By Matthew Perry
Here it is, the last Spring Budget for Britain. Before you begin reminiscing on the theatrics of the Spring Budgets of the past, let us remind you that there will still be a fiscal statement made in Spring. While it may be the last major Spring fiscal event, this will not be the last time we hear about major tax reforms, and a little hyperbole, at this time of year.
This Budget comes at a time when Britain is yet to invoke Article 50, meaning this could be extremely lightweight in terms of large scale changes to the financial system. While this may hold the Chancellor back from announcing anything with the ‘wow factor’, here is what we are expecting from Budget 2017.
- London business rate hike – These are being revalued for the first time in 7 years. There is concern among many small business owners with a physical set up in London that this will leave them at a major disadvantage to digital stores. Philip Hammond is expected to address the disparity by allowing local government to reduce the bills sent out. The proposed bailout contribution from the Treasury is likely to be around £300 million.
- Crossrail 2 vs. High Speed 3 – It is likely that there will be a dispute over the distribution of funding to the nation’s transport network, as London and northern England both fight their corner. Crossrail 2 could unlock an estimated 200,000 new homes and 200,000 jobs whereas major northern cities such as Manchester and Leeds see HS3 as being key to unlocking an increase in growth opportunities with wider access to talent across England.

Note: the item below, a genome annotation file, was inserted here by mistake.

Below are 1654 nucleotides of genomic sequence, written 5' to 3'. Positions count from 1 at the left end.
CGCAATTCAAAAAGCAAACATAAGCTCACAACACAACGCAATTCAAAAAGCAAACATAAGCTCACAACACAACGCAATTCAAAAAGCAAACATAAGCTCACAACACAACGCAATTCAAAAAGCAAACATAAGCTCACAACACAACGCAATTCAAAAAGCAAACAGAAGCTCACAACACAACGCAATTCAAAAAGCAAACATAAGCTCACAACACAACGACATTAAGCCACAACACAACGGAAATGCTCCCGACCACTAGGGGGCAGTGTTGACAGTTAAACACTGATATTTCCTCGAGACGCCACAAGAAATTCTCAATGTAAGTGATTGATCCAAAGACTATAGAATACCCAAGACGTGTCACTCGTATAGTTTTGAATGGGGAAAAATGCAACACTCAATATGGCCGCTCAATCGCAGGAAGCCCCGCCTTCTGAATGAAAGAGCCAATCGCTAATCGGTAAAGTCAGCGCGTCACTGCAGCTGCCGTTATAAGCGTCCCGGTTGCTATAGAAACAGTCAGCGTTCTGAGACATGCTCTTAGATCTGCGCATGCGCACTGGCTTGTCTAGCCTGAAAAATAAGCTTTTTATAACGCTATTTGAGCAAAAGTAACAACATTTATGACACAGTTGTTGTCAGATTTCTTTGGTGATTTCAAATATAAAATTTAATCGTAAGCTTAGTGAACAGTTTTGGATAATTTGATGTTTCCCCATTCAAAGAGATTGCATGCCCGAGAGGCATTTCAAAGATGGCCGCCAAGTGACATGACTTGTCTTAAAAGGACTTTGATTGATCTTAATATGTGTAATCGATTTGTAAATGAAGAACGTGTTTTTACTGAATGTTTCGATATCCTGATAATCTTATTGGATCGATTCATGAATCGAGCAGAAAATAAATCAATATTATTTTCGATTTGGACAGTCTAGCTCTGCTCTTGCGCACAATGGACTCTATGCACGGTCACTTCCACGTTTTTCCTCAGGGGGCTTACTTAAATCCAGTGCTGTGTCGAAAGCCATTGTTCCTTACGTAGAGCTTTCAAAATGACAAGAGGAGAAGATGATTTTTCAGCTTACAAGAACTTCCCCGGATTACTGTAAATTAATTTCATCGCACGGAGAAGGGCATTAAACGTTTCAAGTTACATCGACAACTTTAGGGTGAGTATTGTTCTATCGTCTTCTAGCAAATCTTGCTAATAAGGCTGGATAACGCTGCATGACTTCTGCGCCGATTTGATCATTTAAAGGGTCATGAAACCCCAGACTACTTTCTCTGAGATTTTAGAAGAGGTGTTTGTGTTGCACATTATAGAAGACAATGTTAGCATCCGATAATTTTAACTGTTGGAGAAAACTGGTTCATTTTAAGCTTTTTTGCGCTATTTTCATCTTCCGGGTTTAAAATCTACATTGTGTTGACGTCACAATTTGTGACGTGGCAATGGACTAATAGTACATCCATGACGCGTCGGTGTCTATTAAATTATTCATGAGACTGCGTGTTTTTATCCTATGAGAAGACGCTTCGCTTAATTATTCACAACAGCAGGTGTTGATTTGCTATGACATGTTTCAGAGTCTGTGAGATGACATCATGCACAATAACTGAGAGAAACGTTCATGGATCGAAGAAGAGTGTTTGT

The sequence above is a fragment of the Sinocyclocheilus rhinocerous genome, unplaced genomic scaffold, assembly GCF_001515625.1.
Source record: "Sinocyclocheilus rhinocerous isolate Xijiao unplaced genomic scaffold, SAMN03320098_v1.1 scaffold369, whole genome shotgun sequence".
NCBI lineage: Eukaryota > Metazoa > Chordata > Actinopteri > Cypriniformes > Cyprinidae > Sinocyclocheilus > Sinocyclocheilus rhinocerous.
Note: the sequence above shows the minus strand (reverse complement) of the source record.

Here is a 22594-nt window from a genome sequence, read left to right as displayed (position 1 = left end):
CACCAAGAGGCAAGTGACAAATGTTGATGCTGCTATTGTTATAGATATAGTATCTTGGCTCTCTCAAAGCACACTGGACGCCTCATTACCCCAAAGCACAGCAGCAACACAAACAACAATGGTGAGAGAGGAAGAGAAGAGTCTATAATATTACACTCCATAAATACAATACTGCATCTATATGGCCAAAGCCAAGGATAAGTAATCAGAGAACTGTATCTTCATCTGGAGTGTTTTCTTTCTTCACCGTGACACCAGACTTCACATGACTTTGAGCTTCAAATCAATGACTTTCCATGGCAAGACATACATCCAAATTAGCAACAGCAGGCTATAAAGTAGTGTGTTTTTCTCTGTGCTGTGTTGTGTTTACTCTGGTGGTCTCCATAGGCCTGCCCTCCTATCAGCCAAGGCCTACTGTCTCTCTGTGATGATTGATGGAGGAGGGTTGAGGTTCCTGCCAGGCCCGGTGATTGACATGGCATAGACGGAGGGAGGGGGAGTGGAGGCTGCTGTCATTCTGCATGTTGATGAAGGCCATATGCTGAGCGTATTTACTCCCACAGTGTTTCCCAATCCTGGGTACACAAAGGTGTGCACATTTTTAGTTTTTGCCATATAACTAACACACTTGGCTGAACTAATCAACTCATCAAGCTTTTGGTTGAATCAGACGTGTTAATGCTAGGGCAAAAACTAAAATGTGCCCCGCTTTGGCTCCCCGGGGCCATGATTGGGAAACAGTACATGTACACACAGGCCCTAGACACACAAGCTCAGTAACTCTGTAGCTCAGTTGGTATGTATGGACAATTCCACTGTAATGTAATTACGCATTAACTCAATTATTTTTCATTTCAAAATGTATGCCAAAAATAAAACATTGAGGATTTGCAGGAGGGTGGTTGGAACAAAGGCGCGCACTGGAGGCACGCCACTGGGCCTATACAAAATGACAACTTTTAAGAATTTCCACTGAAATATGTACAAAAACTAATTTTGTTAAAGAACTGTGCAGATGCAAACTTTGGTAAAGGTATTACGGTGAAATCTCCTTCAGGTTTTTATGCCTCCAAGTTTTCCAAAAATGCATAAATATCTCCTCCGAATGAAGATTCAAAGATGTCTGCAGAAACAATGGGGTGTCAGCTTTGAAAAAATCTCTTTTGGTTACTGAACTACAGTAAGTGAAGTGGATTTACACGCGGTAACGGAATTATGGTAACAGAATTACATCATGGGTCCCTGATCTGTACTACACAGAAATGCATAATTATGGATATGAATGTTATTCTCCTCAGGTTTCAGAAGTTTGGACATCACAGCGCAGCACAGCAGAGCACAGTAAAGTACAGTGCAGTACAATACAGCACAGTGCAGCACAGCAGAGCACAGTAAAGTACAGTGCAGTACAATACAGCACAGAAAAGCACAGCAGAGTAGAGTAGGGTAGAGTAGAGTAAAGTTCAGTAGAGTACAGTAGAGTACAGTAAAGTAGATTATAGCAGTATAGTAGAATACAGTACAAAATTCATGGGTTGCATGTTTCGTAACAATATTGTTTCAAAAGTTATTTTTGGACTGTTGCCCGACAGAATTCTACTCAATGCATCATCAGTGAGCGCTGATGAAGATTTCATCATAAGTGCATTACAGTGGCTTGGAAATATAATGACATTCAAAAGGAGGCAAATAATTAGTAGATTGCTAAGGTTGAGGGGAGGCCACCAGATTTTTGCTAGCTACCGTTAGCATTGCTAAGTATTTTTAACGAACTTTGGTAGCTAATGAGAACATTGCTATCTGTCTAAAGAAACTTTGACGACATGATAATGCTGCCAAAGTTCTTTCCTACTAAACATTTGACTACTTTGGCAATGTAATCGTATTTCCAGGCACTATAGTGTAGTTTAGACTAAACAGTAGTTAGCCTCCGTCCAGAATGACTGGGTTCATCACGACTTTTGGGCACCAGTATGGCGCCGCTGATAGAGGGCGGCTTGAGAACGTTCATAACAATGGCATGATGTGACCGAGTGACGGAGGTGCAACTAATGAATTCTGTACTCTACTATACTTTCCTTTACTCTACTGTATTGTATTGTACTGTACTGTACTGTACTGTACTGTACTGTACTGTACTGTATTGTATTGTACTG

- MTD – The buzz phrase that seems like it has been around forever – Making Tax Digital. Due to take effect from April 2018, HMRC’s grand scheme to help smaller business owners and freelancers take better control of their taxes should be further clarified in tomorrow’s talks. This comes in the wake of their latest release of the ESS, enabling self-employed workers to assess their standing under IR35.
- Brexit Backup Fund – This Budget will not reveal a large spending spree. The Chancellor is building a fund in case there is an economic downturn after Britain has left the EU.
- Buy-to-let tax changes – There are complex changes coming to landlords managing buy-to-let properties. Find out about the details in this article.
- Corporation Tax – Further drops below the guaranteed 19% (this April) are unlikely.
- Personal Tax – This is expected to be low-key, with many of the various personal tax contribution rates having already been confirmed.
As we always do, we’ll be reacting live to the statements made tomorrow on our Twitter channel @RodliffeAcc and will be updating our website with the outcomes of the Budget later this week.
You’ll likely have questions and we’ll likely be able to help! Please contact your Account Manager if you are already a client or get in touch with us via email or phone if you require assistance adjusting to the changes proposed in the Spring Budget 2017.